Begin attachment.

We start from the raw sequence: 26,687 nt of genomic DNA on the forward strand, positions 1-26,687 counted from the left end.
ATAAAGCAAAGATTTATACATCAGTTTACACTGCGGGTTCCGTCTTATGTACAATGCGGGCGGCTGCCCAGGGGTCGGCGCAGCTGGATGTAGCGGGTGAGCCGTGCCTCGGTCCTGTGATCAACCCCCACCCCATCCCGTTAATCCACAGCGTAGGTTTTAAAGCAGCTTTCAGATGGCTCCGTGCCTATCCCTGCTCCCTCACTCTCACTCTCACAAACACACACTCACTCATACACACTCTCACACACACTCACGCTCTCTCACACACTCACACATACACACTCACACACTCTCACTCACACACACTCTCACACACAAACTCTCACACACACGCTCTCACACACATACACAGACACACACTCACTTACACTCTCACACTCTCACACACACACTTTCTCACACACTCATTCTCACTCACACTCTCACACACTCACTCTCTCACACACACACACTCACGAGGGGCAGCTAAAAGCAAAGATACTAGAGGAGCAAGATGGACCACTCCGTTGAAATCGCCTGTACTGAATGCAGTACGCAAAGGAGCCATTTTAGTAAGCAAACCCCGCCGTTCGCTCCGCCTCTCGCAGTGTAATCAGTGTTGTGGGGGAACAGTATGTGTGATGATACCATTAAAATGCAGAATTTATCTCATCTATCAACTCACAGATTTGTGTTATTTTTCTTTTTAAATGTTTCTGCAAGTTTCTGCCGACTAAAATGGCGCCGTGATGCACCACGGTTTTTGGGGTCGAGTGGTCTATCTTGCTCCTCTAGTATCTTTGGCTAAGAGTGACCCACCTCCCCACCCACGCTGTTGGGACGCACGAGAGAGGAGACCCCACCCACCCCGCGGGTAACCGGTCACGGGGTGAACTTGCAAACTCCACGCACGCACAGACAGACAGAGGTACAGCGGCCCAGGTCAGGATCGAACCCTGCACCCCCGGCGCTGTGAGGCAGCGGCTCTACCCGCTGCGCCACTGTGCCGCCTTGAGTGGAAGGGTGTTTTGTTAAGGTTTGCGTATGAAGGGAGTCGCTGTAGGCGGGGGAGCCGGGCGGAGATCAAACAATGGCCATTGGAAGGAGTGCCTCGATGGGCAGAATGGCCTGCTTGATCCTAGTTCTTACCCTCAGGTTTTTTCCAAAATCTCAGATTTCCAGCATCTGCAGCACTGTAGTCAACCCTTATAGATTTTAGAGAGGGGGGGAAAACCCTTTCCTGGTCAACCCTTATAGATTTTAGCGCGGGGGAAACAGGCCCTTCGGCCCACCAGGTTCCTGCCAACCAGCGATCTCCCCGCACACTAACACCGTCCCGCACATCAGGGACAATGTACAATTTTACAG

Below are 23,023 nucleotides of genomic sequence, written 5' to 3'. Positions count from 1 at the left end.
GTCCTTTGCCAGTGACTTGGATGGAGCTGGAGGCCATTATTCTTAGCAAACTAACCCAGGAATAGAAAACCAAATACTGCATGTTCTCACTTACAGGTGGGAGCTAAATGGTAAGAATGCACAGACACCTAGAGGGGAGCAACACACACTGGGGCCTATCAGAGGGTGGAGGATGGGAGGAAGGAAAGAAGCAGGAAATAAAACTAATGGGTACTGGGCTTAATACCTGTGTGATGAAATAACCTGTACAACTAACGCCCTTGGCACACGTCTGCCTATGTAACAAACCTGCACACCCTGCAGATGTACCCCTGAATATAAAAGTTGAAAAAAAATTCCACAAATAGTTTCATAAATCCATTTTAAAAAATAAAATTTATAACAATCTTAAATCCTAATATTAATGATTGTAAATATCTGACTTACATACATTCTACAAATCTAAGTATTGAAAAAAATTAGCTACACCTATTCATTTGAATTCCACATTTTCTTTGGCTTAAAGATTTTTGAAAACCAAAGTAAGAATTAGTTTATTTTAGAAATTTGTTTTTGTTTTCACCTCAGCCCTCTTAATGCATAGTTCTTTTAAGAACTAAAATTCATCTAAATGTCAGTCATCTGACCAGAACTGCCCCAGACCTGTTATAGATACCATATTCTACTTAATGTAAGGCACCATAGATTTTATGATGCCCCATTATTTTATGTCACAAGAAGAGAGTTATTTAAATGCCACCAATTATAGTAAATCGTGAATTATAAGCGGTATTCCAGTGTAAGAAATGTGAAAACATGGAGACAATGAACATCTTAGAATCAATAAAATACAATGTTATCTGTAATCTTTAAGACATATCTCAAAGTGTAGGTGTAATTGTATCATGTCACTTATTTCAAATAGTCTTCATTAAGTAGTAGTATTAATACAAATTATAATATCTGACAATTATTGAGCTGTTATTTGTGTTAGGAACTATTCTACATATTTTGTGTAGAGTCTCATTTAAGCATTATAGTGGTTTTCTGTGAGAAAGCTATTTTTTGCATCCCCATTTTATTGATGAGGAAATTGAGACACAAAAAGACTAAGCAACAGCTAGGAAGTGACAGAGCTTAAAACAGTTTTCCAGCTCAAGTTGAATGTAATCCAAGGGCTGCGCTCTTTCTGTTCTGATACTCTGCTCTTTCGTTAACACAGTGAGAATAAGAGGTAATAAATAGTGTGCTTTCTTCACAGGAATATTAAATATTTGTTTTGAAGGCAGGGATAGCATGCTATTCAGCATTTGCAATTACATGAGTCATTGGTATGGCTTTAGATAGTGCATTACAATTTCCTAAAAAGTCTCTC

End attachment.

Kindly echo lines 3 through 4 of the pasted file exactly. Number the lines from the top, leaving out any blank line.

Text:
Below are 23,023 nucleotides of genomic sequence, written 5' to 3'. Positions count from 1 at the left end.
GTCCTTTGCCAGTGACTTGGATGGAGCTGGAGGCCATTATTCTTAGCAAACTAACCCAGGAATAGAAAACCAAATACTGCATGTTCTCACTTACAGGTGGGAGCTAAATGGTAAGAATGCACAGACACCTAGAGGGGAGCAACACACACTGGGGCCTATCAGAGGGTGGAGGATGGGAGGAAGGAAAGAAGCAGGAAATAAAACTAATGGGTACTGGGCTTAATACCTGTGTGATGAAATAACCTGTACAACTAACGCCCTTGGCACACGTCTGCCTATGTAACAAACCTGCACACCCTGCAGATGTACCCCTGAATATAAAAGTTGAAAAAAAATTCCACAAATAGTTTCATAAATCCATTTTAAAAAATAAAATTTATAACAATCTTAAATCCTAATATTAATGATTGTAAATATCTGACTTACATACATTCTACAAATCTAAGTATTGAAAAAAATTAGCTACACCTATTCATTTGAATTCCACATTTTCTTTGGCTTAAAGATTTTTGAAAACCAAAGTAAGAATTAGTTTATTTTAGAAATTTGTTTTTGTTTTCACCTCAGCCCTCTTAATGCATAGTTCTTTTAAGAACTAAAATTCATCTAAATGTCAGTCATCTGACCAGAACTGCCCCAGACCTGTTATAGATACCATATTCTACTTAATGTAAGGCACCATAGATTTTATGATGCCCCATTATTTTATGTCACAAGAAGAGAGTTATTTAAATGCCACCAATTATAGTAAATCGTGAATTATAAGCGGTATTCCAGTGTAAGAAATGTGAAAACATGGAGACAATGAACATCTTAGAATCAATAAAATACAATGTTATCTGTAATCTTTAAGACATATCTCAAAGTGTAGGTGTAATTGTATCATGTCACTTATTTCAAATAGTCTTCATTAAGTAGTAGTATTAATACAAATTATAATATCTGACAATTATTGAGCTGTTATTTGTGTTAGGAACTATTCTACATATTTTGTGTAGAGTCTCATTTAAGCATTATAGTGGTTTTCTGTGAGAAAGCTATTTTTTGCATCCCCATTTTATTGATGAGGAAATTGAGACACAAAAAGACTAAGCAACAGCTAGGAAGTGACAGAGCTTAAAACAGTTTTCCAGCTCAAGTTGAATGTAATCCAAGGGCTGCGCTCTTTCTGTTCTGATACTCTGCTCTTTCGTTAACACAGTGAGAATAAGAGGTAATAAATAGTGTGCTTTCTTCACAGGAATATTAAATATTTGTTTTGAAGGCAGGGATAGCATGCTATTCAGCATTTGCAATTACATGAGTCATTGGTATGGCTTTAGATAGTGCATTACAATTTCCTAAAAAGTCTCTC